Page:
ACE does not subscribe to academic works simply because they are considered to be scholarly or critical. Sources for a distinctively Christian community must at least be pro-family, pro-life, pro-marriage, and pro-church in order to be considered “solid” references.

In other words, we’re entirely happy to accept criticism, but it can only come from people who agree with us. And when they apply this criterion, fundamentalists magically find that everybody agrees with them!

As a mechanism to stop people leaving fundamentalism, this is extremely powerful. Remember, salvation is by faith, so if you find yourself straying into unbelief, you’re going to sit on your doubts hard, lest ye lose your salvation entirely.

Now, here’s the thing about self-sealing arguments: You can’t disprove ’em.  They could, in theory, be true. But because there’s no evidence that could ever disprove them, they could equally be false, and the believer would have no way of knowing.

This requires you to believe that God has designed the path to truth in such a way that it looks identical to the path to destruction, and there’s no way of checking which path you’re on. There are other religions with equally self-sealing paths, and adherents who are equally certain they are right. Travellers on all paths claim to have direct experiences of God, so religious experiences don’t offer any clarification.

That’s why I think that if you’re going to base any important decisions on a belief, you have to ask the question “How would I know if I’m wrong?” If the answer is “There’s no way to tell”, you’re on shaky ground.

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About jonnyscaramanga

I grew up as a Christian fundamentalist in the UK. Now I am writing a book and blog about what that's like, and what fundamentalists believe.

Posted on July 10, 2013, in Accelerated Christian Education, Atheism, Christianity, Faith Schools, Fundamentalism, School of Tomorrow and tagged , , , , . Bookmark the permalink. 9 Comments.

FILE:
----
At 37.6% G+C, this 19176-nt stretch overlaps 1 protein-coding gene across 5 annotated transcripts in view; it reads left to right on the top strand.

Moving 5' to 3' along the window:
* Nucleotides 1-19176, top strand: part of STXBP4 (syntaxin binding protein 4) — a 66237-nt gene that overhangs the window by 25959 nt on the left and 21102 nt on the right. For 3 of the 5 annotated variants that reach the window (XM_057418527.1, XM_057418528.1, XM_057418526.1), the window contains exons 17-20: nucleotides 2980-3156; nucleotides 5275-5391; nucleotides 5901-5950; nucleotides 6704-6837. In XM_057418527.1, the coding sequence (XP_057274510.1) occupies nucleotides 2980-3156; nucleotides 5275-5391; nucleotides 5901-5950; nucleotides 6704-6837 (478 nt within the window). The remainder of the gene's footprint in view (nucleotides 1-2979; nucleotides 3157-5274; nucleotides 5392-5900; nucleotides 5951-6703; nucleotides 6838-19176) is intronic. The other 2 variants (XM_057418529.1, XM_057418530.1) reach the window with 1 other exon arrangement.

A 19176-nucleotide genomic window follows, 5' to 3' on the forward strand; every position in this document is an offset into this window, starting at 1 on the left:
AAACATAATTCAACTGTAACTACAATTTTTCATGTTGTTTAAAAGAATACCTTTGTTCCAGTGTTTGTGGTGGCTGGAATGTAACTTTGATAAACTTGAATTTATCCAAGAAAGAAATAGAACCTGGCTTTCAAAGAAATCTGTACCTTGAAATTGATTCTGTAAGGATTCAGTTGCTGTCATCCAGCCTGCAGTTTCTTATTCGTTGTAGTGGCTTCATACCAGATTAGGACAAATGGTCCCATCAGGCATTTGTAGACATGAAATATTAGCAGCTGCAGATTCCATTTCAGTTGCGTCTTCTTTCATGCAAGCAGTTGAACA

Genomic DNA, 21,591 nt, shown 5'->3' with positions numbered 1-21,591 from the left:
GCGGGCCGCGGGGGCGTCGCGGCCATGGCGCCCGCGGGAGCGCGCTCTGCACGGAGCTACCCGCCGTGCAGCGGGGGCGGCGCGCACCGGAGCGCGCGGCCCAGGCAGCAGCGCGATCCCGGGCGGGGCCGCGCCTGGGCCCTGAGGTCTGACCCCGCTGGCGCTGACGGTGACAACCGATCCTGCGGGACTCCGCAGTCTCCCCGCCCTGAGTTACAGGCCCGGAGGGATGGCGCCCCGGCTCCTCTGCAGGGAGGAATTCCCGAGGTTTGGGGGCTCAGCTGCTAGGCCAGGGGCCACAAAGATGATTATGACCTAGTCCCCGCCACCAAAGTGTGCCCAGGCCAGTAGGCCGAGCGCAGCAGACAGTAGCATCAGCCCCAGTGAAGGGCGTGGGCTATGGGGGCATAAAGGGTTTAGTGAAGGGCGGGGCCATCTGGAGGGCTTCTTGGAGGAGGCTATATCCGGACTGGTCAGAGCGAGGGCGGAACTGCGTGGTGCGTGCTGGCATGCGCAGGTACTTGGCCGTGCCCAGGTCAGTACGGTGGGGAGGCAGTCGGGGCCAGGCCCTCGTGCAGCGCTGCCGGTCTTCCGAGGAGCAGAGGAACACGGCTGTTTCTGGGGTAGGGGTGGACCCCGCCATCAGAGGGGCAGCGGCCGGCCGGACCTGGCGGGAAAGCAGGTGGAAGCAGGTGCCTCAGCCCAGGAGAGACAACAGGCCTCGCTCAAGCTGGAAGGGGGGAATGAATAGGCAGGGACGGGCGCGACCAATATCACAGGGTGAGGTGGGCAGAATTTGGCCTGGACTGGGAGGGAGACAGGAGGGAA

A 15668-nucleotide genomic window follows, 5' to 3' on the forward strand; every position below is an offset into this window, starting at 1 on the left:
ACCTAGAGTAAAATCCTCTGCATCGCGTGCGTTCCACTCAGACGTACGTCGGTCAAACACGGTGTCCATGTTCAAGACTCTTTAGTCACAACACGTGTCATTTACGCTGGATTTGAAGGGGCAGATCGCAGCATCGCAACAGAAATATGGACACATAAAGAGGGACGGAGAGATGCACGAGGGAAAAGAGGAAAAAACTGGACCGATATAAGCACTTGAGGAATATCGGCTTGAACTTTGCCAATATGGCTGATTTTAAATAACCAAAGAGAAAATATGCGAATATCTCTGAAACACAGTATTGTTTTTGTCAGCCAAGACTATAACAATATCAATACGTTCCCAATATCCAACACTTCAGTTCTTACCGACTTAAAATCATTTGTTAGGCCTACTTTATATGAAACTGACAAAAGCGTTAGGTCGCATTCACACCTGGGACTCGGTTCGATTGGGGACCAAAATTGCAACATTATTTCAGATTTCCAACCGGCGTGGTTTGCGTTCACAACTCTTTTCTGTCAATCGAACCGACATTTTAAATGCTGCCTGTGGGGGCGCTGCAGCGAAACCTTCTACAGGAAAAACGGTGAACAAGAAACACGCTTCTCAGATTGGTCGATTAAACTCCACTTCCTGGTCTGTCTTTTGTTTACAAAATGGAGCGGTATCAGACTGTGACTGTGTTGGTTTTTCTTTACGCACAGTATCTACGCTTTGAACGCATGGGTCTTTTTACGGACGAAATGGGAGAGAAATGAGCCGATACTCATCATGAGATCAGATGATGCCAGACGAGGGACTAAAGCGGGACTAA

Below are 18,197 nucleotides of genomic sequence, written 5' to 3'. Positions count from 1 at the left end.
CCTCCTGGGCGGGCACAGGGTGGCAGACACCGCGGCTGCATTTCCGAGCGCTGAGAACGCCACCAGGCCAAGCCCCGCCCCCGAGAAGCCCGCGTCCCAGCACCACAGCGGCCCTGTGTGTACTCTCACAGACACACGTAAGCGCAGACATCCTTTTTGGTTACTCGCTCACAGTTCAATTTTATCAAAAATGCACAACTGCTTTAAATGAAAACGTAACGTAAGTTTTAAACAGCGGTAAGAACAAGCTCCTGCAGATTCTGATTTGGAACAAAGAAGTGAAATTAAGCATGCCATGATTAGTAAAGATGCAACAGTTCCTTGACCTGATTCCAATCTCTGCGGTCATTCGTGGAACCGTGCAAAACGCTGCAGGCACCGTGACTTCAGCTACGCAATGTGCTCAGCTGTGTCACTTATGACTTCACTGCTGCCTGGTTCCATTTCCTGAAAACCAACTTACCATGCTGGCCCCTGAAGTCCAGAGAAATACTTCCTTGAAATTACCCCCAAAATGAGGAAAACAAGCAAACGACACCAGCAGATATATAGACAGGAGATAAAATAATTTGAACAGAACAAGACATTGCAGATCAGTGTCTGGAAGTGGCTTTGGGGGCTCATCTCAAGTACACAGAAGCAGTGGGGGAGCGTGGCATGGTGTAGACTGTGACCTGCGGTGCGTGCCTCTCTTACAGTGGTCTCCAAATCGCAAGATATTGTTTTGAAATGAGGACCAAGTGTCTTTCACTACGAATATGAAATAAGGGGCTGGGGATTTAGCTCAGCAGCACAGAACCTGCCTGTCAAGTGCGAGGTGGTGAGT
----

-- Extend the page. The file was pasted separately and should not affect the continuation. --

1. I really have to post this in response:

  2. I love the term self-sealing argument.
    This is a great post – self sealing arguments boggle my mind but I’ve had trouble articulating why they’re so wrong. This post does it perfectly.

  3. “That’s why I think that if you’re going to base any important decisions on a belief, you have to ask the question “How would I know if I’m wrong?” If the answer is “There’s no way to tell”, you’re on shaky ground.”

    I would add the second question: “What would be the consequences of making this decision if I am wrong?” If I choose to light a green candle for a sick friend in hopes of sending out “good vibes,” and the friend still goes to the doctor for treatment, then my decision causes no harm whatsoever whether I’m right or wrong–if I’m right, then I’ve sped her healing process; if I’m wrong, then the worst that happens is that I look silly. However, if I decide not to take my seriously-ill child to the doctor because I believe that God will cure her if we just have faith, the consequences of being wrong are rather dire.

  4. Johnny, you have captured the fundamentalist mind very well; it is all so familiar. As I was reading the post, several time I would think of something to add but you covered it later in the article. You did a great job and I really enjoyed the excerpt from ACE.

  5. Oh wow. Neoorthodoxy and liberalism are NOT the same. Neoorthodoxy was an reaction to the liberalism of the 19th century, and not all neoorthodoxs denied orthodoxy. Bonhoeffer was a neoorthodox. Why do they have to slap the name liberal on everyone? grrrrr.

    Honestly I always thought the Bible paces were dumb. On one of the NT tests, the answer to every question is true. Yea they are ten years older than me and still being used. BTW, I still have the ACE clips from the music paces.